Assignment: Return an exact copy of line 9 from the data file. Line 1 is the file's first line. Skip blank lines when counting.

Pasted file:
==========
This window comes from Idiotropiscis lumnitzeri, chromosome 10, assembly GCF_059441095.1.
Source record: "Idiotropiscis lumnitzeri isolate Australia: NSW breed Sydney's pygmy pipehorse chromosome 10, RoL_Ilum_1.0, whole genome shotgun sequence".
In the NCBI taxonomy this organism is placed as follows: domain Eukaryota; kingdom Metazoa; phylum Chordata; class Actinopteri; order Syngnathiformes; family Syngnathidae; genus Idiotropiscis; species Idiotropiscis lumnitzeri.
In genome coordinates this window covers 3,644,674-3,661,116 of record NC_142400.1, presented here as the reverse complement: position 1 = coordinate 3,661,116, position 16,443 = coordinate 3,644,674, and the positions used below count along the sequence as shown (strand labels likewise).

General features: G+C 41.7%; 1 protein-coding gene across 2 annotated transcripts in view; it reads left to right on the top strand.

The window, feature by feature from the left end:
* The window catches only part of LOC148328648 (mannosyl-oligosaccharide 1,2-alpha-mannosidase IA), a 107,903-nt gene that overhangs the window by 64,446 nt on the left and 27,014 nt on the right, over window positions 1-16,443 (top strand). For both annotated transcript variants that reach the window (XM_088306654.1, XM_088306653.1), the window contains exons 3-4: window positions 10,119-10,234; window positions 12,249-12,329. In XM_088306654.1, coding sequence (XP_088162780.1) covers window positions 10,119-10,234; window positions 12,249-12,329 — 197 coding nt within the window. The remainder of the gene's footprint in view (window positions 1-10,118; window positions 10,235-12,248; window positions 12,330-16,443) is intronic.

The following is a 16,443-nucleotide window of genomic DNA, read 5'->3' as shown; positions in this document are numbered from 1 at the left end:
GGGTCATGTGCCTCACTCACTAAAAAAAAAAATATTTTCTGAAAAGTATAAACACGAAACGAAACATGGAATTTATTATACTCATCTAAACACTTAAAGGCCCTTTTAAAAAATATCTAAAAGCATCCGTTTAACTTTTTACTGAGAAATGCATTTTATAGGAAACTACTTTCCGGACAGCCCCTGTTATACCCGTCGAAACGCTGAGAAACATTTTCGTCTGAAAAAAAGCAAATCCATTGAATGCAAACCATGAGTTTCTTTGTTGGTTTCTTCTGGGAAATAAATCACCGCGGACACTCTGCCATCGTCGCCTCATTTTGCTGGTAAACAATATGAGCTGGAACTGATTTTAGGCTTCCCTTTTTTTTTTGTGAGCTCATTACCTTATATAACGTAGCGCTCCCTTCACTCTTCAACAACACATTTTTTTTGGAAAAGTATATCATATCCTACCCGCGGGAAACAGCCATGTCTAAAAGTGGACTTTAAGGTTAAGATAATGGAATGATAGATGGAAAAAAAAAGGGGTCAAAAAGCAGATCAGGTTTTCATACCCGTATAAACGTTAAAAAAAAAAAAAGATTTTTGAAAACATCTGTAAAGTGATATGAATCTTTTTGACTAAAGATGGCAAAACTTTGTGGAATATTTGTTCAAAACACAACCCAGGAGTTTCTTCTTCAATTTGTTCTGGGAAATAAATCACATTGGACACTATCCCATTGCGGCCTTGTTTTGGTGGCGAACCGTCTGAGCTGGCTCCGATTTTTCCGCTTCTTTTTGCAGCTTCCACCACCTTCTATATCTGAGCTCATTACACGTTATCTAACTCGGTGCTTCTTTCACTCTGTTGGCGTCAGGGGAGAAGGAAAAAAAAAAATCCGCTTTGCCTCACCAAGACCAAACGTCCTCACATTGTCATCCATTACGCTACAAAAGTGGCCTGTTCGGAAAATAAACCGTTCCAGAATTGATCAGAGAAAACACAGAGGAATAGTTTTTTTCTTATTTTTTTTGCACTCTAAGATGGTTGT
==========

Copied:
GGGTCATGTGCCTCACTCACTAAAAAAAAAAATATTTTCTGAAAAGTATAAACACGAAACGAAACATGGAATTTATTATACTCATCTAAACACTTAAAGGCCCTTTTAAAAAATATCTAAAAGCATCCGTTTAACTTTTTACTGAGAAATGCATTTTATAGGAAACTACTTTCCGGACAGCCCCTGTTATACCCGTCGAAACGCTGAGAAACATTTTCGTCTGAAAAAAAGCAAATCCATTGAATGCAAACCATGAGTTTCTTTGTTGGTTTCTTCTGGGAAATAAATCACCGCGGACACTCTGCCATCGTCGCCTCATTTTGCTGGTAAACAATATGAGCTGGAACTGATTTTAGGCTTCCCTTTTTTTTTTGTGAGCTCATTACCTTATATAACGTAGCGCTCCCTTCACTCTTCAACAACACATTTTTTTTGGAAAAGTATATCATATCCTACCCGCGGGAAACAGCCATGTCTAAAAGTGGACTTTAAGGTTAAGATAATGGAATGATAGATGGAAAAAAAAAGGGGTCAAAAAGCAGATCAGGTTTTCATACCCGTATAAACGTTAAAAAAAAAAAAAGATTTTTGAAAACATCTGTAAAGTGATATGAATCTTTTTGACTAAAGATGGCAAAACTTTGTGGAATATTTGTTCAAAACACAACCCAGGAGTTTCTTCTTCAATTTGTTCTGGGAAATAAATCACATTGGACACTATCCCATTGCGGCCTTGTTTTGGTGGCGAACCGTCTGAGCTGGCTCCGATTTTTCCGCTTCTTTTTGCAGCTTCCACCACCTTCTATATCTGAGCTCATTACACGTTATCTAACTCGGTGCTTCTTTCACTCTGTTGGCGTCAGGGGAGAAGGAAAAAAAAAAATCCGCTTTGCCTCACCAAGACCAAACGTCCTCACATTGTCATCCATTACGCTACAAAAGTGGCCTGTTCGGAAAATAAACCGTTCCAGAATTGATCAGAGAAAACACAGAGGAATAGTTTTTTTCTTATTTTTTTTGCACTCTAAGATGGTTGT